Motive: How do you quantify creativity anyway? [Part 2]
by TJ Njozela (@tj_njozela) Advertising agencies offer clients creative output — whether it is a creative PR campaign, a new design for a logo, a 30-second TVC, or POS elements. So how do agencies charge a client?
Most agencies charge for the particular skill set required to complete a project, ie copywriting, strategy, art direction, project management, production, etc. The cost varies from agency to agency, as well as the seniority of the people who will be working on a brief. Some agencies also charge markups on quotes made by their suppliers, in addition to charging for their employees’ time. But whatever the rate card of an agency might be, here are some things that every agency takes into account when working out their fees.
Ads aren’t art
The Mona Lisa is one of the most-famous paintings ever. In 1962, it was insured for US$100m, which, taking inflation into account, would be over US$780m today. When you take a moment to reflect upon the immensity of that number for a single painting from the 1500s, you can’t help but wonder the reason that it’s worth that much: Why is the creative output of a 16th-century artist worth more than the GDP of a small country?
While advertising is a creative industry, our creative output isn’t art. This is because ads and art serve very different functions. Art is artists’ way of expressing themselves, their views, and their lives; ads are a way to make people identify themselves with a certain brand, and to purchase it. This takes a lot of research, understanding the target audience, conceptualising a solution, and constantly checking it against what the client needs. Unlike a piece of art, which is personal, ads are collaborative.
The reason that agencies charge for time instead of charging for the end product is that the creative output isn’t a “piece”, but a creative business solution.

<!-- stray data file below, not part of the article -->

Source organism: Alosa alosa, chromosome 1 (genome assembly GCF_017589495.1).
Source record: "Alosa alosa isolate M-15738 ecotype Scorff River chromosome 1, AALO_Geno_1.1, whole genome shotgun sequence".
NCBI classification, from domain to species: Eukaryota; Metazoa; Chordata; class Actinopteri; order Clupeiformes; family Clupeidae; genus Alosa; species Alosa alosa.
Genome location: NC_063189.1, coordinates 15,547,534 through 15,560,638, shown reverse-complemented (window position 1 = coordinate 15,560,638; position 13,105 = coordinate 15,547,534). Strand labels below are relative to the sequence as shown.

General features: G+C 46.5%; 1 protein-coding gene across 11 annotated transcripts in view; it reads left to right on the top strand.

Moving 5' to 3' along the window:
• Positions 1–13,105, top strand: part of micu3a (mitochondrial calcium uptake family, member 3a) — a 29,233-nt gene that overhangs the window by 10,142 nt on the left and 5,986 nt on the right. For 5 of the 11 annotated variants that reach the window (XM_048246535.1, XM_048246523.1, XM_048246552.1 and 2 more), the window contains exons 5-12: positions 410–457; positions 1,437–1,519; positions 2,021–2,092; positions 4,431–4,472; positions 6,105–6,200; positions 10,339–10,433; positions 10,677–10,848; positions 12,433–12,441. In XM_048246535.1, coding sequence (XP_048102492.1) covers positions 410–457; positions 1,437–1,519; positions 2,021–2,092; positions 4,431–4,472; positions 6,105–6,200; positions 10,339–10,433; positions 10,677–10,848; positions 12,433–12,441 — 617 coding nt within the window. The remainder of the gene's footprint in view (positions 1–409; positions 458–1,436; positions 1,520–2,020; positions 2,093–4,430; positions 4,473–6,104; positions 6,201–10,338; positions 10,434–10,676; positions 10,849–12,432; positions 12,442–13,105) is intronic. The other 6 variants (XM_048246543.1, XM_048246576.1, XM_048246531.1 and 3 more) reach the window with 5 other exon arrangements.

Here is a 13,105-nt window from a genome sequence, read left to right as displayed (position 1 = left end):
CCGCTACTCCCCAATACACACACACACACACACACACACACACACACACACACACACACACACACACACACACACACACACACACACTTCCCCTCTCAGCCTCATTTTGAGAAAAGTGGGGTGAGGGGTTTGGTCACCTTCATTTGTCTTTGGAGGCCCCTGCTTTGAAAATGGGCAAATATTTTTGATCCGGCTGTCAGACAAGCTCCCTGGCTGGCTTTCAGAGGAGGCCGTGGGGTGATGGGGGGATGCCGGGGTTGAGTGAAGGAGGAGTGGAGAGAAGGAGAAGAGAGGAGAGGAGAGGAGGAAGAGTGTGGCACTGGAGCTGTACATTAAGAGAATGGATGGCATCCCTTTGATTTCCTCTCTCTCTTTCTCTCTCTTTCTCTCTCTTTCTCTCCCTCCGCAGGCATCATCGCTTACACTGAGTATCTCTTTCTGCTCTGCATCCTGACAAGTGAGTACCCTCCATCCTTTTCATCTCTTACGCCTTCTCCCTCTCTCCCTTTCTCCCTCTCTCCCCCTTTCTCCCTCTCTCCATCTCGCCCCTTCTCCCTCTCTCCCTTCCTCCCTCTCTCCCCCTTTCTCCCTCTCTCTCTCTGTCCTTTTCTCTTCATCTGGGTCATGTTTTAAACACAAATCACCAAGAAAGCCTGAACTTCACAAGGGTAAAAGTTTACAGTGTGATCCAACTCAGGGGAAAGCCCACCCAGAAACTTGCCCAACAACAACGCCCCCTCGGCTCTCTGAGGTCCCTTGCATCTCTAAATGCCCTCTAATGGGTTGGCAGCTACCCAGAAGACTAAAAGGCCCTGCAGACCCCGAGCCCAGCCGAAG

In general, agencies sign on clients with a retainer that specifies what the scope of work is, the duration of the relationship, and how much access the client has to agency resources. This is usually a long-term relationship between a client and an agency. Sometimes, when projects are outside the scope of work, or circumstances dictate, they are costed project by project.
The better the relationship is between client and agency, however, the more an agency will go the extra mile and give more value for money.
Time is crucial
Whether it’s a new product launch, a new campaign, a repositioning, changing brand perception, or any other business challenge, there is usually a deadline that comes with it. Every minute counts in order to meet that deadline. The more time creatives spend thinking about a killer concept, the more time production spends on finding suppliers with a competitive quote, the more time strat spends developing a plan to achieve the best results — the more time everyone in the team spends upon figuring out the solution — the more likely it is that something will be created that is not only effective but truly stands out from everything else.
There are a number of systems that agencies use to measure how much time they spend on a particular project. It may seem like a schlep at first, but when you realise the importance of every second that you spend upon creating solutions for clients, you’ll soon acknowledge that your time is the most-valuable thing you can spend.
TJ Njozela (@tj_njozela) is an award-winning senior copywriter at FCB Africa with several years of experience in the advertising industry. More than a writer, he is also a reader, a thinker, and an avid liker of things; and he once walked from Joburg to Cape Town in 30 days to raise funds to buy wheelchairs for people in need. #30Days30Wheelchairs
“Motive” is a by-invitation-only column on MarkLives.com. Contributors are picked by the editors but generally don’t form part of our regular columnist lineup, unless the topic is off-column.